Darcy Parish is developing into a star at Essendon, Callum Mills has made the jump into that category in Sydney and Mitch Duncan… well, this team was made for him. The fact he has never been an All-Australian is a borderline crime.

A couple of other mids make it onto the bench, but I won’t be slotting any in on the half forward flank. I’ll leave that up to the AA selectors – it’s what they’re good at.



Shai Bolton – Richmond

Matt Taberner – Fremantle

Bayley Fritsch – Melbourne

Tom McDonald – Melbourne

Josh Bruce – Western Bulldogs

Orazio Fantasia – Port Adelaide

A little bit top-heavy, but hey… it’s a fantasy team. Fantasize that a couple of them are a little bit smaller and that should get you through the rest of the day.

Fantasia has been wonderful for Port and is their most potent small forward to this point of the season – I did not expect to be writing that at any point in 2021. He’s proving me wrong. Bayley Fritsch plays the hybrid forward role perfectly. He has great hands and his kicking at goal seems to be vastly improved. Shai Bolton, prior to his wrist injury, was playing the pinch-hitting forward as well as anyone in the game.

Of the bigger guys, TMac is on a mission of redemption and is becoming a feared forward again for the first time since 2018, Josh Bruce has done the work in the off-season and continues to kick goals on pace for a huge increase on his personal best, and Matt Taberner continues to be as consistent as they day is long. In summer… not winter, when the days are shorter.

Actually, on Tabs, I reckon it’s about time he got himself a bag of seven or eight to make the whole league sit up and take notice. Two or three per week is nice. The occasional four is good, but he has lacked the big statement game. I’m looking forward to that – it may be the difference between an AA-selection and another year of being in the underrated team at season’s end.



Tom Hickey

No other choice, here. Hickey could very well be the AA ruckman if he continues this form. Yes, Max Gawn is the clear front-runner, and Nic Naitanui is always a threat, but the consistency of Hickey has been a real highlight for the Swans.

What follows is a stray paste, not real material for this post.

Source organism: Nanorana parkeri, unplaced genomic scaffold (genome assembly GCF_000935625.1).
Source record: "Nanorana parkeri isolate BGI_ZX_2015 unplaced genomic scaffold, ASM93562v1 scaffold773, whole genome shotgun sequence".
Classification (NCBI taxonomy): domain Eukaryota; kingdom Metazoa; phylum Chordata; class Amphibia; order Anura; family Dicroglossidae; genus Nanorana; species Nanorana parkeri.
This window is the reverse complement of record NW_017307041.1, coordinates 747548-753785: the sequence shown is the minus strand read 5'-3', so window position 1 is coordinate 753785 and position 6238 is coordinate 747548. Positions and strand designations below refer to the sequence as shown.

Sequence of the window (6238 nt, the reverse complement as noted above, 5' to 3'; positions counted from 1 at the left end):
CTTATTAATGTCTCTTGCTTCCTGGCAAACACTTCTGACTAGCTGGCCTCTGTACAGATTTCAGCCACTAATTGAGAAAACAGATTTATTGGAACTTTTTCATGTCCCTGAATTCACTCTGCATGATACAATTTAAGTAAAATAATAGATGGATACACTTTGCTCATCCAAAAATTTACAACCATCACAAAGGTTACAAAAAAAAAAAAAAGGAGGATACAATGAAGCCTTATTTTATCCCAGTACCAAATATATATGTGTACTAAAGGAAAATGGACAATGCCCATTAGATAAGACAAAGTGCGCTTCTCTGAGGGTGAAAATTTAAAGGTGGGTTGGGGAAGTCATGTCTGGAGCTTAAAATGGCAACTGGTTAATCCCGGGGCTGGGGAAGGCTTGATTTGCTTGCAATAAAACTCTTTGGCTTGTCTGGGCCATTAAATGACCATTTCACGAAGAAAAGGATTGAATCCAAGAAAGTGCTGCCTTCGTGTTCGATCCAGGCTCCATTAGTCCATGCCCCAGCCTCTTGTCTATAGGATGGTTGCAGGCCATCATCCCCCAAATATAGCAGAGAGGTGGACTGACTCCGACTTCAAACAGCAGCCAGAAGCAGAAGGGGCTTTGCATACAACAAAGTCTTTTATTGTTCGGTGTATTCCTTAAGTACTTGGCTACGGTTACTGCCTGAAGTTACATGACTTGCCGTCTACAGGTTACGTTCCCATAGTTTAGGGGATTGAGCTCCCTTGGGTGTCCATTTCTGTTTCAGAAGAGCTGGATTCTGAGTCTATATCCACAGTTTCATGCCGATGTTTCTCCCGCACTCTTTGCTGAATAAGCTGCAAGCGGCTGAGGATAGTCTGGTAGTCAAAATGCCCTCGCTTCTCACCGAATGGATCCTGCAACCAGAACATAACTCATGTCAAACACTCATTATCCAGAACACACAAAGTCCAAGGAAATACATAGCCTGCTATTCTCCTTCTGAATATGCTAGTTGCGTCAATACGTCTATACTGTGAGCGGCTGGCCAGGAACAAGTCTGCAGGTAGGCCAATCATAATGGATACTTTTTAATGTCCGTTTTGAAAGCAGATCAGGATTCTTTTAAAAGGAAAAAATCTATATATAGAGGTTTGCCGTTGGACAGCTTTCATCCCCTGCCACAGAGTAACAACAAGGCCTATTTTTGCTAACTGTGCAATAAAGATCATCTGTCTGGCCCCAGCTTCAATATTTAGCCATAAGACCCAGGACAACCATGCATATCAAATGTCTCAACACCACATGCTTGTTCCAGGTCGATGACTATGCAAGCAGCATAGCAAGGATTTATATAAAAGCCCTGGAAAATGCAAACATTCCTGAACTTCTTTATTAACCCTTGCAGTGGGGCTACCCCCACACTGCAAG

Jarman Impey – Hawthorn

Anthony McDonald-Tipungwuti – Essendon

Ben Keays – Adelaide

Adam Treloar – Western Bulldogs

The two mids – Ben Keays has to be close to the most improved player in the game over the last couple of seasons, and would be the poster boy for taking your second chance and running with it. Meanwhile, Adam Treloar is chugging along, doing what he does as part of a winning team, and flying waaaaay under the radar. Of course, that has been made easy by having Bont, Libba, Macrae and Josh Dunkley for a while, playing beside him.

Jarman Impey is back in the swing at half back for the Hawks and looks really happy in this role, whilst AMT was unlucky not to be in the starting 22. Then again, there’s not much difference between starting and being on the bench in a fantasy team with fantasy rotations and so on…


Aaaaand cue the “what about so-and-so” questions. Go on… you know you wanna!

This is by no means definitive. I threw it out there to my fellow Mongrels to help me populate and this seems to be the best mix of players we could find. Could we have added others?

Of course we could have. The criteria made it a little easier, but there were still a heap of players I could have thrown into the mix.

Sam Menegola, Nathan Broad, Tom Doedee, Liam Baker, Dougal Howard, Ben McKay, Brody Mihocek, Brandon Ellis, Hugh Greenwood… how many more do you want me to throw out there until I hit the player you wanted in most?

So, off we go – who is missing, and who should be nowhere near this team? I’m all ears. And don’t forget… if you’re advocating for someone to be included, you probably should flag the player whose place they’re going to take.

And hey, if I have made an error here or there, don’t make a federal case out of it. I have an edit button – help me use it. 🙂